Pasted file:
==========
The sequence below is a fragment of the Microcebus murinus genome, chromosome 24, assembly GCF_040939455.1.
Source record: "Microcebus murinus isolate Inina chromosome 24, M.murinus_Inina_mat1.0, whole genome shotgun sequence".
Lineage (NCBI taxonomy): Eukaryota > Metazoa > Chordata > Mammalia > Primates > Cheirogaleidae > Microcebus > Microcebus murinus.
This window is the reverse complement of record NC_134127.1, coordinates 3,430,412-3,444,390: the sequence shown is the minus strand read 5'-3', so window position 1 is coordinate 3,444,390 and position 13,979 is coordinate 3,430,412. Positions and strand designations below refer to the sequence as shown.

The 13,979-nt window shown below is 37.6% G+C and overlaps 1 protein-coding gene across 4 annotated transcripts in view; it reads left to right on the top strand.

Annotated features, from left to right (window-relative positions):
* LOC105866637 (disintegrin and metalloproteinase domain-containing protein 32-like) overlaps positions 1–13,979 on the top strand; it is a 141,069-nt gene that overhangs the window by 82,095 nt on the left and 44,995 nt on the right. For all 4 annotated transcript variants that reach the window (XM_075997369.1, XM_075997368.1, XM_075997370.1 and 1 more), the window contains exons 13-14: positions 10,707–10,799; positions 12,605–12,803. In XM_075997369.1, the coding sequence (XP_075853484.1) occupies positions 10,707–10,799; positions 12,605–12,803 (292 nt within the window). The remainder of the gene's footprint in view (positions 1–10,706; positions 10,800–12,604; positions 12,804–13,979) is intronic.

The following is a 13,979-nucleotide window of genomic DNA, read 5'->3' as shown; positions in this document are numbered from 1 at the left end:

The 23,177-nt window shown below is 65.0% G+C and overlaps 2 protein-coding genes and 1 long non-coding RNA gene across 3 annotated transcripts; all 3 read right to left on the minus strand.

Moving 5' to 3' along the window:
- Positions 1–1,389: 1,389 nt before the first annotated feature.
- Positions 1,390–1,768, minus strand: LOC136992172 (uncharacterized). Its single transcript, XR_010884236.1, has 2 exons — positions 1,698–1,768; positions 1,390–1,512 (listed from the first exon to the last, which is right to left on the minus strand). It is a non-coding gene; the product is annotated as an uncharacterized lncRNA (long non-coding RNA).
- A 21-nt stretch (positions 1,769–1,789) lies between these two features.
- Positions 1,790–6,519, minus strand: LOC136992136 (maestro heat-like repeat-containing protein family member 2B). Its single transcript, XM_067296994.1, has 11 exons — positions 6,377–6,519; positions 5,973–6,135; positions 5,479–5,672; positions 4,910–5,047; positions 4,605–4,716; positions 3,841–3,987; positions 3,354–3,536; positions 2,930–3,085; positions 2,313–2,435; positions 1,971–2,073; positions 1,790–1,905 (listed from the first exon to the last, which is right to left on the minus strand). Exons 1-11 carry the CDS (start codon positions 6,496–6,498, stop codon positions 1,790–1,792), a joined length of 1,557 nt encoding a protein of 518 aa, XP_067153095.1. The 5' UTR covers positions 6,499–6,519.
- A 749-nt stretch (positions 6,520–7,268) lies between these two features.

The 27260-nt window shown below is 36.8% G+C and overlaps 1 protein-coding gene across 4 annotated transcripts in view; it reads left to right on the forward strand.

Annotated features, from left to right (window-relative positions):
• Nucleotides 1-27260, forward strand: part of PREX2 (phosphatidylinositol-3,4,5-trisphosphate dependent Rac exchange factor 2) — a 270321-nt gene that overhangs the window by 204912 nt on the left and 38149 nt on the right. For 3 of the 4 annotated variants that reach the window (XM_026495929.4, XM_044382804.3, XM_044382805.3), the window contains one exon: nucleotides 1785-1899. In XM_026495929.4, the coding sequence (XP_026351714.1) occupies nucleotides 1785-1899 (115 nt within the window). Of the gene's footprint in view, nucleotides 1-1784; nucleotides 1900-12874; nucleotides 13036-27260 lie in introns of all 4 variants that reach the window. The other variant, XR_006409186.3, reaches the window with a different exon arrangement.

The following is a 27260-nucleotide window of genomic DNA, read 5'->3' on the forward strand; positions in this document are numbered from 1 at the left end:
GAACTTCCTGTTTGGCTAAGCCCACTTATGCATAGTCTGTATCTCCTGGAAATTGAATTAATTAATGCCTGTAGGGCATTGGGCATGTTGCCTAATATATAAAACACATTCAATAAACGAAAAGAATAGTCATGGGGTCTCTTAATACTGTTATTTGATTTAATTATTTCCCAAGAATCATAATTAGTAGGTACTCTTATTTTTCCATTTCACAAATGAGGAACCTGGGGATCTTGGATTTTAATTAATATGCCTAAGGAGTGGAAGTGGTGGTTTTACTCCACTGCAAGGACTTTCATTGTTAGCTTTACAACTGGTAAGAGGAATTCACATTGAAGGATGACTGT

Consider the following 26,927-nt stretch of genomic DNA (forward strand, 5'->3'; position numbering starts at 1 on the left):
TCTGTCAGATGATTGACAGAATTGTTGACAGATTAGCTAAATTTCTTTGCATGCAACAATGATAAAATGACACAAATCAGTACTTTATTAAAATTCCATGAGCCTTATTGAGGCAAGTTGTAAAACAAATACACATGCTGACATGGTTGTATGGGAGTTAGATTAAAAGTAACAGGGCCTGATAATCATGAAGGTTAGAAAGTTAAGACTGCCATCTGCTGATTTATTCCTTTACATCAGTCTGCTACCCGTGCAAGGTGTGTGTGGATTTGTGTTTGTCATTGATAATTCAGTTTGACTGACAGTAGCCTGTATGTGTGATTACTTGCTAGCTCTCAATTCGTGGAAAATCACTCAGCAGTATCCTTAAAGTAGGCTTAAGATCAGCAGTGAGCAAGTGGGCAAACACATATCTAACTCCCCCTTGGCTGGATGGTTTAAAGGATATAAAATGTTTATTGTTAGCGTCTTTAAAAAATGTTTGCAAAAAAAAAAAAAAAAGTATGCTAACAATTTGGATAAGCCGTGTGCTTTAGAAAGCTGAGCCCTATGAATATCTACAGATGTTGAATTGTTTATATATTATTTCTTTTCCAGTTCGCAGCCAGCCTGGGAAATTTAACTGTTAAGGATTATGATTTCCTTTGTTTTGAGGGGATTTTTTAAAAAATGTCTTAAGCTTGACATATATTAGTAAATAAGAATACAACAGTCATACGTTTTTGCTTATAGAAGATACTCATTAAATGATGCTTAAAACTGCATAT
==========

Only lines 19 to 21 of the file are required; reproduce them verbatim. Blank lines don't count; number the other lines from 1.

The following is a 27260-nucleotide window of genomic DNA, read 5'->3' on the forward strand; positions in this document are numbered from 1 at the left end:
GAACTTCCTGTTTGGCTAAGCCCACTTATGCATAGTCTGTATCTCCTGGAAATTGAATTAATTAATGCCTGTAGGGCATTGGGCATGTTGCCTAATATATAAAACACATTCAATAAACGAAAAGAATAGTCATGGGGTCTCTTAATACTGTTATTTGATTTAATTATTTCCCAAGAATCATAATTAGTAGGTACTCTTATTTTTCCATTTCACAAATGAGGAACCTGGGGATCTTGGATTTTAATTAATATGCCTAAGGAGTGGAAGTGGTGGTTTTACTCCACTGCAAGGACTTTCATTGTTAGCTTTACAACTGGTAAGAGGAATTCACATTGAAGGATGACTGT

Consider the following 26,927-nt stretch of genomic DNA (forward strand, 5'->3'; position numbering starts at 1 on the left):